February 08, 2011

Berkeley Author Weaves Tale of Ancient Turkey - the Oracle of Stamboul

It wasn’t until Berkeley native Michael David Lukas wandered into an antique store in Istanbul that the idea for his novel crystallized.

One day in the fall of 2004, Lukas was wandering through the narrow, crooked streets of Istanbul’s Cukurcuma district when he entered an antiques store. There, in the back, he stumbled upon a photograph of a girl, around 7 or 8, standing on a chair and leaning against a pillar. Lukas was struck by the look on her face; the girl had a wise, self-assured expression, something rarely seen on such a young child.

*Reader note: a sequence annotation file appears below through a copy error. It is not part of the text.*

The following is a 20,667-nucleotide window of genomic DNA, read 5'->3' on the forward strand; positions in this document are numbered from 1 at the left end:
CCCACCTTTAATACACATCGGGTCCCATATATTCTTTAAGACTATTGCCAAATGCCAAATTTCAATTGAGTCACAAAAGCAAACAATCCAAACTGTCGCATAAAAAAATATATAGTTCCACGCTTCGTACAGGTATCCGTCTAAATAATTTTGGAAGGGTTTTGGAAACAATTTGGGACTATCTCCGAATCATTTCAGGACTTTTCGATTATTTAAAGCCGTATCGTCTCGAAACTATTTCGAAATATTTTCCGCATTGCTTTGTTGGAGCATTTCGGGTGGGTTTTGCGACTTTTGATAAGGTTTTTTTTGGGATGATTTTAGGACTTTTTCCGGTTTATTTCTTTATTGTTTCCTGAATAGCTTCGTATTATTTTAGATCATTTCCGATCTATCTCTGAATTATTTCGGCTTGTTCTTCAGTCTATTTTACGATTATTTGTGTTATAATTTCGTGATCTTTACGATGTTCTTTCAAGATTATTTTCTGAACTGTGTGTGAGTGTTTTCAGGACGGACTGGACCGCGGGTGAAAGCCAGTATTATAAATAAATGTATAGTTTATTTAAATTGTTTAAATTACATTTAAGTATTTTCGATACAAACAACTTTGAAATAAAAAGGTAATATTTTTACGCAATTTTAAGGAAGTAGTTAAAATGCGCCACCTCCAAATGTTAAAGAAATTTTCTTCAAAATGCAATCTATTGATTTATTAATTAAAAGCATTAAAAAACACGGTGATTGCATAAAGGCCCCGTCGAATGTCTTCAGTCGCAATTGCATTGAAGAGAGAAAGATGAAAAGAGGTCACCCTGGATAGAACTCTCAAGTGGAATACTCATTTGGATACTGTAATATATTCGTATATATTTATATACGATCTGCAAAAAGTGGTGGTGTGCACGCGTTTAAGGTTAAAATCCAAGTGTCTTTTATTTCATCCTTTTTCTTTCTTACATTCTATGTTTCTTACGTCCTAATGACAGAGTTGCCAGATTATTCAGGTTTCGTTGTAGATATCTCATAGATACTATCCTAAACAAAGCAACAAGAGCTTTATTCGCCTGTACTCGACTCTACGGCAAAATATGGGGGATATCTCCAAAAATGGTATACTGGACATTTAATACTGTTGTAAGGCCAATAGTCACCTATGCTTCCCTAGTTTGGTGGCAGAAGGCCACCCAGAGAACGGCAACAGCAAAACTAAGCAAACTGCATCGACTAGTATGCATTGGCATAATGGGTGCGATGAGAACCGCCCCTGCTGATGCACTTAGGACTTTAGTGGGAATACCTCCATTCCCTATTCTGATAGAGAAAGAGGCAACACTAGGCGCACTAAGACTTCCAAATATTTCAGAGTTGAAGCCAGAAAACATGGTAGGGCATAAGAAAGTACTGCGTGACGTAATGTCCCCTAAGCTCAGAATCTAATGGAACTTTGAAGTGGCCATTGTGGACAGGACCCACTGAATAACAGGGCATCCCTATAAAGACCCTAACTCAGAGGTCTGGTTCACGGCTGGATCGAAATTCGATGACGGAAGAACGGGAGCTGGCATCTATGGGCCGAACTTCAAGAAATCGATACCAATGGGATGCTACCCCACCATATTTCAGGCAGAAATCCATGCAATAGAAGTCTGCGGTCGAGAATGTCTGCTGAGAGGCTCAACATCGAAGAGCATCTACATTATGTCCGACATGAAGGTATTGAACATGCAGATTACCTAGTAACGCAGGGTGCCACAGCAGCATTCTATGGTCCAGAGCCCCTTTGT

“I was flopping around (with my novel),” said Lukas. “I didn’t have that much direction. That moment, seeing that picture, crystallized it for me. I understood (the novel’s) setting, the time, and the arc of the story.”

Seven years later, Lukas’ novel, The Oracle of Stamboul, is about to be published. It centers around young Eleanora Cohen, born in 1877, who becomes an adviser to the Sultan of the Ottoman Empire. The San Francisco Chronicle called it “a Turkish delight” and Good Housekeeping said it is “a magical debut.”

Read more on BerkeleySide: Berkeley Author Weaves Tale of Ancient Turkey

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